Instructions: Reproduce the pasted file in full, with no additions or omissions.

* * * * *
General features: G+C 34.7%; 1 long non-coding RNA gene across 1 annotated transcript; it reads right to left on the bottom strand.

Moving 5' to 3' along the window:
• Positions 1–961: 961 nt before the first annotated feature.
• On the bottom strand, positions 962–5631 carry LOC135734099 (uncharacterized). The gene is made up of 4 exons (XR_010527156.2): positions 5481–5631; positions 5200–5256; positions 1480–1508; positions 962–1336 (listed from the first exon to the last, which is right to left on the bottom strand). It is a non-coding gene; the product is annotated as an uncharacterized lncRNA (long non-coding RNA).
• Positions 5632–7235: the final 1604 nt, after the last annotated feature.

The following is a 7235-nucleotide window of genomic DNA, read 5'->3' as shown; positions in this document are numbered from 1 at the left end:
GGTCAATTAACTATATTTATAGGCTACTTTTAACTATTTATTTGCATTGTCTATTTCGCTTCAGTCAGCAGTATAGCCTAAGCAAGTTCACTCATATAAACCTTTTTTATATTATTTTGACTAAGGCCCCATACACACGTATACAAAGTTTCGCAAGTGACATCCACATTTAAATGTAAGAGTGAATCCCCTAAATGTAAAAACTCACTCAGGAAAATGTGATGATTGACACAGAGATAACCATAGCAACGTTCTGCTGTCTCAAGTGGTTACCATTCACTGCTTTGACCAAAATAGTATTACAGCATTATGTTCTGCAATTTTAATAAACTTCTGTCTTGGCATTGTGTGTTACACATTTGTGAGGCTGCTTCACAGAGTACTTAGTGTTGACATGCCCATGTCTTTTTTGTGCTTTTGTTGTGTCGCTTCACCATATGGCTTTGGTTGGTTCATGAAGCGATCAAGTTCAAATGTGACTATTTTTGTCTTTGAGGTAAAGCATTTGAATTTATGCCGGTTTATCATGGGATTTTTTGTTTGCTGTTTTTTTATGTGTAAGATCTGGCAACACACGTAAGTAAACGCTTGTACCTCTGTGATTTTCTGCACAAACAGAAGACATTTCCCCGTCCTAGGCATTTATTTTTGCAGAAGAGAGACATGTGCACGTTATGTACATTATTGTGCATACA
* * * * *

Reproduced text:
General features: G+C 34.7%; 1 long non-coding RNA gene across 1 annotated transcript; it reads right to left on the bottom strand.

Moving 5' to 3' along the window:
• Positions 1–961: 961 nt before the first annotated feature.
• On the bottom strand, positions 962–5631 carry LOC135734099 (uncharacterized). The gene is made up of 4 exons (XR_010527156.2): positions 5481–5631; positions 5200–5256; positions 1480–1508; positions 962–1336 (listed from the first exon to the last, which is right to left on the bottom strand). It is a non-coding gene; the product is annotated as an uncharacterized lncRNA (long non-coding RNA).
• Positions 5632–7235: the final 1604 nt, after the last annotated feature.

The following is a 7235-nucleotide window of genomic DNA, read 5'->3' as shown; positions in this document are numbered from 1 at the left end:
GGTCAATTAACTATATTTATAGGCTACTTTTAACTATTTATTTGCATTGTCTATTTCGCTTCAGTCAGCAGTATAGCCTAAGCAAGTTCACTCATATAAACCTTTTTTATATTATTTTGACTAAGGCCCCATACACACGTATACAAAGTTTCGCAAGTGACATCCACATTTAAATGTAAGAGTGAATCCCCTAAATGTAAAAACTCACTCAGGAAAATGTGATGATTGACACAGAGATAACCATAGCAACGTTCTGCTGTCTCAAGTGGTTACCATTCACTGCTTTGACCAAAATAGTATTACAGCATTATGTTCTGCAATTTTAATAAACTTCTGTCTTGGCATTGTGTGTTACACATTTGTGAGGCTGCTTCACAGAGTACTTAGTGTTGACATGCCCATGTCTTTTTTGTGCTTTTGTTGTGTCGCTTCACCATATGGCTTTGGTTGGTTCATGAAGCGATCAAGTTCAAATGTGACTATTTTTGTCTTTGAGGTAAAGCATTTGAATTTATGCCGGTTTATCATGGGATTTTTTGTTTGCTGTTTTTTTATGTGTAAGATCTGGCAACACACGTAAGTAAACGCTTGTACCTCTGTGATTTTCTGCACAAACAGAAGACATTTCCCCGTCCTAGGCATTTATTTTTGCAGAAGAGAGACATGTGCACGTTATGTACATTATTGTGCATACA